[Numpy-discussion] Why are empty arrays False?
njs at pobox.com
Fri Aug 18 20:12:43 EDT 2017
On Fri, Aug 18, 2017 at 2:45 PM, Michael Lamparski
<diagonaldevice at gmail.com> wrote:
> Greetings, all. I am troubled.
> The TL;DR is that `bool(array()) is False` is misleading, dangerous, and
> unnecessary. Let's begin with some examples:
>>>> bool(np.array([0, 1]))
> ValueError: The truth value of an array with more than one element is
> ambiguous. Use a.any() or a.all()
> One of these things is not like the other.
> The first three results embody a design that is consistent with some of the
> most fundamental design choices in numpy, such as the choice to have
> comparison operators like `==` work elementwise. And it is the only such
> design I can think of that is consistent in all edge cases. (see footnote 1)
> The next two examples (involving arrays of shape (1,)) are a straightforward
> extension of the design to arrays that are isomorphic to scalars. I can't
> say I recall ever finding a use for this feature... but it seems fairly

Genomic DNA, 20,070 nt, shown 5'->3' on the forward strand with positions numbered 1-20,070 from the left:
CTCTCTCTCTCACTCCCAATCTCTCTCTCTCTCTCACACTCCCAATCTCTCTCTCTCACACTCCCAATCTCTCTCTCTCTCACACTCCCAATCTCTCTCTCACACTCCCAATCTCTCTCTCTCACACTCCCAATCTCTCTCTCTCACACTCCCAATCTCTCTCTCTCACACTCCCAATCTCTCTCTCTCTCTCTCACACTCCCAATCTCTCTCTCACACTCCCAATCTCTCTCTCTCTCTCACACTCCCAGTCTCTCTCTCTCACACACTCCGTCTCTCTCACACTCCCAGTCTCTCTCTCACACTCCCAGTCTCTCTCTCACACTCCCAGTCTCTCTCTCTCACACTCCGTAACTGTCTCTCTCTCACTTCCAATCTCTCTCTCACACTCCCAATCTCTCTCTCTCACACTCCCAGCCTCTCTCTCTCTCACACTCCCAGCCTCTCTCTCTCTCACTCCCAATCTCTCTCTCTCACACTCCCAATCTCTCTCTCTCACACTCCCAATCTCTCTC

> So how about that last example, with array()? Well... it's /kind of/ like
> how other python containers work, right? Falseness is emptiness (see
> footnote 2)... Except that this is actually *a complete lie*, due to /all
> of the other examples above/!
Yeah, numpy tries to follow Python conventions, except sometimes you
run into these cases where it's trying to simultaneously follow two
incompatible extensions and things get... problematic.
> Here's what I would like to see:
> ValueError: The truth value of a non-scalar array is ambiguous. Use a.any()
> or a.all()
> Why do I care? Well, I myself wasted an hour barking up the wrong tree
> while debugging some code when it turned out that I was mistakenly using
> truthiness to identify empty arrays. It just so happened that the arrays
> always contained 1 or 0 elements, so it /appeared/ to work except in the
> rare case of array() where things suddenly exploded.
Yeah, we should probably deprecate and remove this (though it will
take some time).
> 2: np.array([[[]]]) is also False, which makes this an interesting sort of
> n-dimensional emptiness test; but if that's really what you're looking for,
> you can achieve this much more safely with `np.all(x.shape)` or
x.size is also useful for emptiness checking.
Nathaniel J. Smith -- https://vorpus.org
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